@ Mr Hutter... Apple's biggest mistake in the launch of the iPhone, was to not enough consultation with mobile phone engineers during product development. Perfect example of a computer maker adding functional support for a capability outside their scope of competency. The iPhone 4 still has antenna issues? I'd also add your deep level of disdain is not shared by the general population and suggest perhaps subscribing to a more objective blogger on this subject... Ever think Mr Walsh's VC interests may influence his opinion? AT&T's Mobile Broadband Network is by far the most reliable and robust anywhere! No other broadband mobile network today could support such intense data utilization and still effectively supply service. Fastest Mobile Broadband Network PERIOD. You want to get messages 10 minutes after their sent, feel free, I prefer to live in real time thanks!

  3. Mark Walsh from mediapost, January 6, 2011 at 8:46 p.m.

    What VC interests? I have none. You must be thinking of another Mark Walsh.

  4. Christopher Jones from GEICO, January 7, 2011 at 2:18 p.m.

    @James from AT&T

    The point is, AT&T was in the wrong for misusing the term 4G from the beginning. They did not wait until ITU gave the ok to start marketing their "4G" network speeds. Just because every other company does the same thing doesn't make it right. The point of the article was that AT&T is in the spotlight for using, what I would call, questionable ethics in their marketing campaign - albeit completely legally. Some may just call it saavy business tactics, but personally I don't like when companies purposely use misleading marketing knowing full well that the general public is not aware of the little details behind the scenes - i.e. public thinks 4G = megabits/second but AT&T (and other companies) mean 4th generation.

    I'm not going to bash AT&T and say they're the worst mobile service provider, that's not my area of expertise. I previously used AT&T for years before switching providers, and not because their speeds weren't what they claimed - they just didn't get good enough reception in the rural area I live and their customer service was rude on multiple occasions when I called in for assistance. In my book that doesn't make them a terrible company, they just didn't do enough to win over my continued business.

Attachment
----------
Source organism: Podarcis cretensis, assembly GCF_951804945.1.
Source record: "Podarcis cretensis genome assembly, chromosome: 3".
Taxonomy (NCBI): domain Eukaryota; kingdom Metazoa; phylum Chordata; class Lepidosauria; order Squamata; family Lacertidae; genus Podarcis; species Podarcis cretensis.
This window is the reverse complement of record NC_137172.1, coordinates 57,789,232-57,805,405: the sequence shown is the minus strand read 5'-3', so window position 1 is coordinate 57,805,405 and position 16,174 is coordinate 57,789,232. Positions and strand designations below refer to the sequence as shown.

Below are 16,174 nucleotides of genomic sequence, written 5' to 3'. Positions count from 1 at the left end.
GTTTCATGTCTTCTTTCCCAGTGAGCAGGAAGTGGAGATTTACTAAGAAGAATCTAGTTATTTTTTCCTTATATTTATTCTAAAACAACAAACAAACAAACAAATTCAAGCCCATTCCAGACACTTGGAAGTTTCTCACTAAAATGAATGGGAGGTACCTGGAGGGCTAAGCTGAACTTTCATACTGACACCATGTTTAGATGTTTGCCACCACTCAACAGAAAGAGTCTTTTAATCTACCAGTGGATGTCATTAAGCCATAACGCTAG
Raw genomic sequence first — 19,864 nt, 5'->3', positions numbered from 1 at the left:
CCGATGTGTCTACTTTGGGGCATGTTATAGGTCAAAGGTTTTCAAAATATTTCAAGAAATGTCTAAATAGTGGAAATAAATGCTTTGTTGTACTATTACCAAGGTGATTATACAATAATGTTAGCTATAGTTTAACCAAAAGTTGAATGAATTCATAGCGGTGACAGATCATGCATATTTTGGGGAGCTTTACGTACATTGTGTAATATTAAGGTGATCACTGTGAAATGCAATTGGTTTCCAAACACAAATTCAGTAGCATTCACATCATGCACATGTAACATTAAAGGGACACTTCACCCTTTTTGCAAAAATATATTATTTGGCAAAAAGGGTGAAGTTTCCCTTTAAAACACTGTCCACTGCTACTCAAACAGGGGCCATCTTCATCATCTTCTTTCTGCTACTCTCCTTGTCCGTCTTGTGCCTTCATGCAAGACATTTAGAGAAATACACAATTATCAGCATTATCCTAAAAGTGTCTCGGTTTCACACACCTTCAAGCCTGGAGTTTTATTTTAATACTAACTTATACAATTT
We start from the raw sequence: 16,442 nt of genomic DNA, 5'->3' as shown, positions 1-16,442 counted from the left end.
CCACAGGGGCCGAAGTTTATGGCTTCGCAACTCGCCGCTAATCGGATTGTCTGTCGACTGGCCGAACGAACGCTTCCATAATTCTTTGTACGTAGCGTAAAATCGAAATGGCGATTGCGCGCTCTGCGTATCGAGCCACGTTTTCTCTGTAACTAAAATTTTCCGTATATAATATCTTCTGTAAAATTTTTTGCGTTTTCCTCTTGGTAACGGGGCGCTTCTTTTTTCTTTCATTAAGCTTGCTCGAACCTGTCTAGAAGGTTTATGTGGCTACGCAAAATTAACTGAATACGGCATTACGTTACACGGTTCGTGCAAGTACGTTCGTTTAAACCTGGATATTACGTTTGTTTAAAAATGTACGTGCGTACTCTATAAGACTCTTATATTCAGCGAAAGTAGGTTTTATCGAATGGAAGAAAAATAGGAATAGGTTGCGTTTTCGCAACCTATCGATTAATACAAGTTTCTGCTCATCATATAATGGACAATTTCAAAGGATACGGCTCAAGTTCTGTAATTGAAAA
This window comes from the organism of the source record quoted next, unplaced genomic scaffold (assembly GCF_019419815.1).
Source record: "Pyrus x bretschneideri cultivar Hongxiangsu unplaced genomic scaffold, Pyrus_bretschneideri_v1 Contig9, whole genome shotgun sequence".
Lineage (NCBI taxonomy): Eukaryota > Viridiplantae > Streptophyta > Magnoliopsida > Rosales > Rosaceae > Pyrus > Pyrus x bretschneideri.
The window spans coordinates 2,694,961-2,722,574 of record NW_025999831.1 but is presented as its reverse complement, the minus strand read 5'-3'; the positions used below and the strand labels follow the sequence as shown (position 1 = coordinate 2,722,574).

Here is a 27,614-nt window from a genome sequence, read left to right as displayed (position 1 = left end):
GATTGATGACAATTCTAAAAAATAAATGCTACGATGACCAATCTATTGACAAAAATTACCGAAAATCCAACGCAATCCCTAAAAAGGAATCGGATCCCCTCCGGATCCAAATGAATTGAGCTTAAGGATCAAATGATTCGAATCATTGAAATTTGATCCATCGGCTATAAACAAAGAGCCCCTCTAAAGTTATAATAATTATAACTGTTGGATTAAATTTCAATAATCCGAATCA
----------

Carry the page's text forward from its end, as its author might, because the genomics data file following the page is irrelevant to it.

As far as Apple being outside of their scope of competency with the iPhone 4 antenna issue, they did just fine with the first 3 iterations & correcting any minor issues so I would say they're still within their realm of competency.

  5. James p Campbell from LTE Network LLC, January 7, 2011 at 10:24 p.m.

    @ Mr Jones ... AT&T never used 4G in their marketing. That was my point. Sprint and T-Mob did all last year? Referencing enhanced 3G services that AT&T had in service as well, but did not consider that fully next gen. AT&T markets the industry studies done on network speed and reliability, which proved to be the fastest. So when the ITU last month approved the use of 4G for these enhancements such as HSPA+ and WiMax it simply turned 4G into a Marketing term. So only now, during CES did the 4G reference come about. Misuse of the term was actually challenged, forcing an ITU statement.

  6. Alan Helgeson from Ah Yeah Creative, January 11, 2011 at 11:39 a.m.

    If AT&T's 4G service is as spotty and lacking as the "faster" 3G service I have grudgingly paid a premium for since it's introduction, marketing semantics will be the least of AT&T's worries. Regardless of any "biggest," "fastest," or "most robust" claims, AT&T's service, in my real-world-user opinion, stinks (apologies for the non-technical assessment). Regardless of what Mr. Campbell and others at AT&T say is the gospel 4G truth, in the real world, the fact that so many of us AT&T customers are so incensed with the poor service, it's pretty likely that a consumer reckoning is coming. Especially now that Verizon will carry the iPhone and many (like me) have expiring contracts. What AT&T doesn't seem to understand is that real quality and satisfaction aren't relative, nor are they made up of marketing. Being the best of the worst still doesn't make you good. And calling something 4G to imply speed when you know it's just the latest marketing flavor of the day, then claiming innocence because a regulatory group said you could use's all a bit insulting.